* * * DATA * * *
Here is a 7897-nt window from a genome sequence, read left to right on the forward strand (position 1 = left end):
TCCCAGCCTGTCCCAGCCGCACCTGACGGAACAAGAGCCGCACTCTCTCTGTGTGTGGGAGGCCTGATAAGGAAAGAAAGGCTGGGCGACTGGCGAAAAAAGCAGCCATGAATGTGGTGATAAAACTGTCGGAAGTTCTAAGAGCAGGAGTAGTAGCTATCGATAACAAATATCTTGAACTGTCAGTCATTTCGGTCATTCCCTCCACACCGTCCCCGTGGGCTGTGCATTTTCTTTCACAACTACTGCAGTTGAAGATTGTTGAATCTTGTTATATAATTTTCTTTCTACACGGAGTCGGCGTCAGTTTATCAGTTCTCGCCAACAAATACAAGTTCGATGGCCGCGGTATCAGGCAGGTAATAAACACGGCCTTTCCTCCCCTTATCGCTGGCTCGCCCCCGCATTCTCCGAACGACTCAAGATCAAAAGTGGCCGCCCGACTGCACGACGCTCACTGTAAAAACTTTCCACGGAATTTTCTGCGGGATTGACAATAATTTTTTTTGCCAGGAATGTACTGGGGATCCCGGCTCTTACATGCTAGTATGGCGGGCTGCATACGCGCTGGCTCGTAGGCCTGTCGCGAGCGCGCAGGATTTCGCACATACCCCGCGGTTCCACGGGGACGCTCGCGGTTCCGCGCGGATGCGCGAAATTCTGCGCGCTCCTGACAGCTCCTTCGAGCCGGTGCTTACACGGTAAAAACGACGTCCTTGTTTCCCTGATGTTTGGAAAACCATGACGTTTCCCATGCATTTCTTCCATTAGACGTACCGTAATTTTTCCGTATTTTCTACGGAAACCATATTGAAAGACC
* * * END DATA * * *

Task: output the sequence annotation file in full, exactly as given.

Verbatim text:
Here is a 7897-nt window from a genome sequence, read left to right on the forward strand (position 1 = left end):
TCCCAGCCTGTCCCAGCCGCACCTGACGGAACAAGAGCCGCACTCTCTCTGTGTGTGGGAGGCCTGATAAGGAAAGAAAGGCTGGGCGACTGGCGAAAAAAGCAGCCATGAATGTGGTGATAAAACTGTCGGAAGTTCTAAGAGCAGGAGTAGTAGCTATCGATAACAAATATCTTGAACTGTCAGTCATTTCGGTCATTCCCTCCACACCGTCCCCGTGGGCTGTGCATTTTCTTTCACAACTACTGCAGTTGAAGATTGTTGAATCTTGTTATATAATTTTCTTTCTACACGGAGTCGGCGTCAGTTTATCAGTTCTCGCCAACAAATACAAGTTCGATGGCCGCGGTATCAGGCAGGTAATAAACACGGCCTTTCCTCCCCTTATCGCTGGCTCGCCCCCGCATTCTCCGAACGACTCAAGATCAAAAGTGGCCGCCCGACTGCACGACGCTCACTGTAAAAACTTTCCACGGAATTTTCTGCGGGATTGACAATAATTTTTTTTGCCAGGAATGTACTGGGGATCCCGGCTCTTACATGCTAGTATGGCGGGCTGCATACGCGCTGGCTCGTAGGCCTGTCGCGAGCGCGCAGGATTTCGCACATACCCCGCGGTTCCACGGGGACGCTCGCGGTTCCGCGCGGATGCGCGAAATTCTGCGCGCTCCTGACAGCTCCTTCGAGCCGGTGCTTACACGGTAAAAACGACGTCCTTGTTTCCCTGATGTTTGGAAAACCATGACGTTTCCCATGCATTTCTTCCATTAGACGTACCGTAATTTTTCCGTATTTTCTACGGAAACCATATTGAAAGACC